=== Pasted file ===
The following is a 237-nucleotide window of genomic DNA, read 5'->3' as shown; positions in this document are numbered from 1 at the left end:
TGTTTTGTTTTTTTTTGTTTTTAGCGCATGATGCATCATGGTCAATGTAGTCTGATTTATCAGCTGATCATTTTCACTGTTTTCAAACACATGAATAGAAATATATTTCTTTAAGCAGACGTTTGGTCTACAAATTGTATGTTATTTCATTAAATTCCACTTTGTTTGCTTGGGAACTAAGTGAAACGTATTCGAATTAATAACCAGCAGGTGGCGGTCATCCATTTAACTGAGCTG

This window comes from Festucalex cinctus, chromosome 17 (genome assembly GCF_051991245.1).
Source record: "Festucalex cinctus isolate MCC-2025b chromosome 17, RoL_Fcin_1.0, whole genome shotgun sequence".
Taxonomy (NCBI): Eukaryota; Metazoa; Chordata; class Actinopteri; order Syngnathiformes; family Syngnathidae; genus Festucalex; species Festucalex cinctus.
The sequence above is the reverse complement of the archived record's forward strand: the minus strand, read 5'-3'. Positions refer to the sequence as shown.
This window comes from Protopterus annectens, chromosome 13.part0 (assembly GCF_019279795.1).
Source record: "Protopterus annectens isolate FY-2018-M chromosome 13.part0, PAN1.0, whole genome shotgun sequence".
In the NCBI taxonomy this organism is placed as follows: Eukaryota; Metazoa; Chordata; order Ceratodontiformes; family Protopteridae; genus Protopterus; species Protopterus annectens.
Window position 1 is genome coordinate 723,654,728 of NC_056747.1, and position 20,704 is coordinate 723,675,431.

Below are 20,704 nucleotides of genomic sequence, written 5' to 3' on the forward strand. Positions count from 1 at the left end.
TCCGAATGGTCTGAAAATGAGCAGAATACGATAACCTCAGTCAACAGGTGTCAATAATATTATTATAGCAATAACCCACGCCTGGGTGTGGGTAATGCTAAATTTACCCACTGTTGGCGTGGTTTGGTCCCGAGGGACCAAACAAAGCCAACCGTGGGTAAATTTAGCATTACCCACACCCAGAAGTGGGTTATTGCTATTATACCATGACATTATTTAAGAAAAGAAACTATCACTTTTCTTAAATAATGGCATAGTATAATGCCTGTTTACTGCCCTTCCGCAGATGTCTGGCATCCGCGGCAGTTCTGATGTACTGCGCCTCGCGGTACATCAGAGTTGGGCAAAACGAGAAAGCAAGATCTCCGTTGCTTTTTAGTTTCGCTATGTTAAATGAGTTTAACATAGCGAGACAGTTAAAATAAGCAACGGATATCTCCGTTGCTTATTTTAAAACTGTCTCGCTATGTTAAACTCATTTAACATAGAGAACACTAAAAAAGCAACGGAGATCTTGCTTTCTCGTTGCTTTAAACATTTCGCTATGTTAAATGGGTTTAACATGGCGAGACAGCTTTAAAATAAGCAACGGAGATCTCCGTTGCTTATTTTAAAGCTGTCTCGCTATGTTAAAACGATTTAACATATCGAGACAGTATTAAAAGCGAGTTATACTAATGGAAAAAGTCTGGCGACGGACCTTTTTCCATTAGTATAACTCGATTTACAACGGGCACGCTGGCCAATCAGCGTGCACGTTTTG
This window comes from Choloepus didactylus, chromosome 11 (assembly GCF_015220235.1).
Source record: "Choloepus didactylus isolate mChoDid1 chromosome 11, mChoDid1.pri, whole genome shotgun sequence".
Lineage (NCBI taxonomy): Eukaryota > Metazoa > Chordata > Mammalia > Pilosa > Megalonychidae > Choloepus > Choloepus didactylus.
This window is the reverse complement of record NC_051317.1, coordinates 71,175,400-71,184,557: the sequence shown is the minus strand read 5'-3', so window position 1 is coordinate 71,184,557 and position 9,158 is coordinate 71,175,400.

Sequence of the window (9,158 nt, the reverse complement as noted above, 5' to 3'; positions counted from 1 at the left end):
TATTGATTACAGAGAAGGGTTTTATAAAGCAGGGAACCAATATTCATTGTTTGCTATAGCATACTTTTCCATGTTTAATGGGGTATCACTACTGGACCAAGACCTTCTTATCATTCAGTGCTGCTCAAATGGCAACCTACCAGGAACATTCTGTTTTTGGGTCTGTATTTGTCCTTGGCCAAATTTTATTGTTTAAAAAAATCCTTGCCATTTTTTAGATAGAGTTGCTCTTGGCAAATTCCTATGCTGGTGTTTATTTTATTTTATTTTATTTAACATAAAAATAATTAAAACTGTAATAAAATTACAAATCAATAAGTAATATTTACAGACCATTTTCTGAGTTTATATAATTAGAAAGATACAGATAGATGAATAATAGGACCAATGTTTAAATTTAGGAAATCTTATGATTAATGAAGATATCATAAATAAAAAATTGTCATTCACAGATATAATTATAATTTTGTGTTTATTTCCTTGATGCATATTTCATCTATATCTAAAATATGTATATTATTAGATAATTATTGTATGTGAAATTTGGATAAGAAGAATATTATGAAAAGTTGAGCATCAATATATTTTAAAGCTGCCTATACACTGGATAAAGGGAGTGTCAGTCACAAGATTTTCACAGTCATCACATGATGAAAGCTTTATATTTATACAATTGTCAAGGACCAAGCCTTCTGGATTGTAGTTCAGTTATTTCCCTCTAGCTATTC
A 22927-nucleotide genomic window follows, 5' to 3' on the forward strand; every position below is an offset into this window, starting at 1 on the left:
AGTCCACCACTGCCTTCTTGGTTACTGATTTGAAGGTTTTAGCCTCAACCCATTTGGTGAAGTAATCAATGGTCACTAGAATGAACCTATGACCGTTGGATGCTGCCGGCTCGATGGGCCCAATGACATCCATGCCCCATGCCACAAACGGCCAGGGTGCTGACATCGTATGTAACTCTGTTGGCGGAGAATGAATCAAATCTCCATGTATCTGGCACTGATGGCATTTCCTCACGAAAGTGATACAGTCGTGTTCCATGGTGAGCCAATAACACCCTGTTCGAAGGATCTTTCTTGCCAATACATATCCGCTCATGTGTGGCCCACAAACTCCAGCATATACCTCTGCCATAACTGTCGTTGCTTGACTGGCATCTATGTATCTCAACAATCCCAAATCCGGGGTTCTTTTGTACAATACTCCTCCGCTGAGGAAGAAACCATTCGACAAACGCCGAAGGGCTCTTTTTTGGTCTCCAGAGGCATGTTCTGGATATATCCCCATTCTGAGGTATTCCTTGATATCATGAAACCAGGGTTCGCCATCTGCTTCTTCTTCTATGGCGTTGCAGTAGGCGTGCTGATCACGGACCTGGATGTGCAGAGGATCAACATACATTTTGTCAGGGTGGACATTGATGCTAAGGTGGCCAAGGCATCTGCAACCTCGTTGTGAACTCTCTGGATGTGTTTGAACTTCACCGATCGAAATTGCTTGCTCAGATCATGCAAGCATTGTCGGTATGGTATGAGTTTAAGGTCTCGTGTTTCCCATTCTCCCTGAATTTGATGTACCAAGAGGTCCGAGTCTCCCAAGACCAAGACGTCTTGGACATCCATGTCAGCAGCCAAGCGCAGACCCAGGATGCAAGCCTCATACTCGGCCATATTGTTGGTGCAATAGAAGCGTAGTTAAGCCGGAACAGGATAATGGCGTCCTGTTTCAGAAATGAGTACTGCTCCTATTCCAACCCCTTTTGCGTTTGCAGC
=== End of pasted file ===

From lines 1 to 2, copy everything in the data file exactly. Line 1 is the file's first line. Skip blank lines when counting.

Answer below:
The following is a 237-nucleotide window of genomic DNA, read 5'->3' as shown; positions in this document are numbered from 1 at the left end:
TGTTTTGTTTTTTTTTGTTTTTAGCGCATGATGCATCATGGTCAATGTAGTCTGATTTATCAGCTGATCATTTTCACTGTTTTCAAACACATGAATAGAAATATATTTCTTTAAGCAGACGTTTGGTCTACAAATTGTATGTTATTTCATTAAATTCCACTTTGTTTGCTTGGGAACTAAGTGAAACGTATTCGAATTAATAACCAGCAGGTGGCGGTCATCCATTTAACTGAGCTG